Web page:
Boy, I may have already made some people angry. Gosh. And part of the reason is that I don’t worry about service design. I take that as an aspect of a broader area of human interaction. And how we treat each other, taking good care of ourselves. By the way, do you all know who George Nelson was? Anyone here who doesn’t know who George Nelson was? Oh, be still my heart — none of my students! George Nelson was one of the most important designers, I would say, for a lot of reasons, of the 20th century. He worked with Herman Miller, he was an architect who did a lot of things. George was important not only for his own design work, which was excellent, but he brought the Eames in, he had the courage to bring other designers to work for Herman Miller, and George was the most articulate spokesman for Design that the United States has ever had. He wrote simple, clear prose about everything that needed to be addressed. And one of his comments, about Design, he said, “Design, don’t get too pretentious. We have a humble occupation. We serve people. On the order of Jesus Christ, philosophers, designers are low down. All we do is serve. All design is a kind of service, and Shelley is nodding because she knows this too. Exactly. When we surface this word, it brings us to think about some things that maybe we’ve forgotten, just as management forgot about some things. It helps us to think about some things. And also to look at an area where designers have neglected their responsibilities (or their capabilities). Namely these core services. I want to make a special case though, for the internet. And let that hang for a little while longer. What is that surface. What is that surface?
Now we know that during the conference a lot of discussion about technology and information flowed into service, proper service. Information is the lifeblood of good service. And for reasons that we may well understand. Service as well. I’m going to talk about that in a minute, but not right now though. So the point I’m getting at here is be careful about trying to put service design into too tight a box. It serves for a while to keep our attention focused, but we’re going to breathe out again. It’s another one of those terms that’s going to come and go. We want to gather the learnings we can now, affect the discipline and move ourselves forward.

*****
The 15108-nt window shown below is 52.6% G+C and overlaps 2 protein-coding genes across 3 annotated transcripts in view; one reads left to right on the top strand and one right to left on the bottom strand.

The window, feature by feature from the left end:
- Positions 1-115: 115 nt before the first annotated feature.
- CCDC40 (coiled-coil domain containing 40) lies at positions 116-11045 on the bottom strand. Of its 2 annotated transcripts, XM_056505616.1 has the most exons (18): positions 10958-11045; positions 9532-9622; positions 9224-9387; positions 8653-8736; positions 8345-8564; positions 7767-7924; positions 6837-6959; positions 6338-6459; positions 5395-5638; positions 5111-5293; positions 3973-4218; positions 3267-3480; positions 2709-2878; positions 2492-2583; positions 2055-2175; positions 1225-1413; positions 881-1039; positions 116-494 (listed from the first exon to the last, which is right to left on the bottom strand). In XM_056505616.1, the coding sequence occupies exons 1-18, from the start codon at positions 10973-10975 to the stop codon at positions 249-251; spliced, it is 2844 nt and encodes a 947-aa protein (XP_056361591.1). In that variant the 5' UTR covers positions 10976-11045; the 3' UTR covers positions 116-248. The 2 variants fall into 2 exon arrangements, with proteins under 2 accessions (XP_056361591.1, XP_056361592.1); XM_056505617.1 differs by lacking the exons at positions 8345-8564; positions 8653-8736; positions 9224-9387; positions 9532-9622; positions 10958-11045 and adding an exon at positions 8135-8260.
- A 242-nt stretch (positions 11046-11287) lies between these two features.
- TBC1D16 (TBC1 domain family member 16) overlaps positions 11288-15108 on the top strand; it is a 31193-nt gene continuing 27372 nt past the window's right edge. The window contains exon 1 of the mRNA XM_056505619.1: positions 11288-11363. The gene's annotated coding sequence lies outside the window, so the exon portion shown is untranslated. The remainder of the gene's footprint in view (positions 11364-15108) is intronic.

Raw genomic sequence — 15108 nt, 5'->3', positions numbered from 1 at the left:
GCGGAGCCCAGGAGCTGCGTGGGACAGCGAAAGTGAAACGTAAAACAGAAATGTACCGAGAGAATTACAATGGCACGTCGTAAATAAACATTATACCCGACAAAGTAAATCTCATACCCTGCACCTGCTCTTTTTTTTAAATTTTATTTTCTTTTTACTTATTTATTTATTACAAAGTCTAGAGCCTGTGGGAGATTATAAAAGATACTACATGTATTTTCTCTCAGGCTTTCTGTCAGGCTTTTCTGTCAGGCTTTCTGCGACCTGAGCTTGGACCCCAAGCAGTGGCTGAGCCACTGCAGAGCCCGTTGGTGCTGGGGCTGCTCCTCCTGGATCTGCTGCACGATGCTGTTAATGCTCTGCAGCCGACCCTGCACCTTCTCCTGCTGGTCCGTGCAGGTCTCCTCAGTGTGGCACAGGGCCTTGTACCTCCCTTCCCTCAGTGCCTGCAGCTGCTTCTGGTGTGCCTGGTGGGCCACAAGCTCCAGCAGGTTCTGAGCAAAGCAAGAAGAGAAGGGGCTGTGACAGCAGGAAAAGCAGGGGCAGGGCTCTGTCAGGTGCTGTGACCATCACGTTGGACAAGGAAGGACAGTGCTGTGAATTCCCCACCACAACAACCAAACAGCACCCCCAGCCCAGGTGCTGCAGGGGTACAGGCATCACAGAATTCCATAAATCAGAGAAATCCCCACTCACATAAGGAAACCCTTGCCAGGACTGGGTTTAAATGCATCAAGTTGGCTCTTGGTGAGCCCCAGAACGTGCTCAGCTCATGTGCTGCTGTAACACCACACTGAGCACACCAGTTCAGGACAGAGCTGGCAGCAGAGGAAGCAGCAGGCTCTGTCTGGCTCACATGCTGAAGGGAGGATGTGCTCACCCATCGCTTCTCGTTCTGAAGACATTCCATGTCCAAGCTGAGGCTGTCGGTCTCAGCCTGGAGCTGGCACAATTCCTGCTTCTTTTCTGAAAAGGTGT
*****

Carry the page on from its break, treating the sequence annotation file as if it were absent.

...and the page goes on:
This is related to a further point I found in the conference. Not something said, but something not said. That astonished me, just astonished me. And I find this time after again in design meetings. And it really pisses me off. It’s getting to the point where I’m becoming obsessive compulsive. Designers love to talk about techniques, and we talked about a lot of techniques. That’s cool, no problem. We talk about methods. And we get a little bit funny on method. Don’t seem to understand it real well. The thing we don’t talk about is what sits on top of methods and techniques. The bigger strategies that guide the many methods that we use. Think of it this way. There are dozens and dozens of techniques, everything from how to use an x-acto knife to the proper way to kern. There are many. Many, many techniques. Probably hundreds. Methods involve a conceptual framework. Often from another discipline. Sociology, anthropology, you name it. Lots of methods. But sitting on top of that are a very few strategies. Strategies of thinking for how we use the methods. How we use the techniques. To what purpose do we deploy them, and involve them. Those strategies — and we’ve lost this word — they are “arts.” The intellectual and practical arts. There are only a few of them, maybe as few as four. Three or four. It’s hard for designers to focus and understand how those have shaped the 20th century and how they’re shaping the 21st century. But a comment from someone in the group regarding last year’s meeting. The change from last year to this year I thought was quite significant. I won’t point them out. He pointed out that last year, well, good conversations. This year, almost a conscious awareness of dialectic. Collective conversation. Collaboration. Participation. Dialectic is emerging. And boy if you’ve been following design trends over the last ten or 15 years you understand that there’s been a massive shift in the design community from talking about grammars and logics of product solutions. A shift from that to rhetoric and dialectic. Arts of communication. Strategies for involving other people. And he found that this years’ conference was emphasizing that more than last year. I’m not sure that’s true. I think it probably is. Because I’m picking this up at lots of other design conferences too. A rediscovery of dialectic. Not Marxist. Not idealist. Just a pragmatic, skeptical, asking questions about working together. How do we work together? That kind of dialectic. Well I don’t want to beat that one to death, you’re probably all asleep by this point. Driving you crazy. I do that to my students too. What can I say?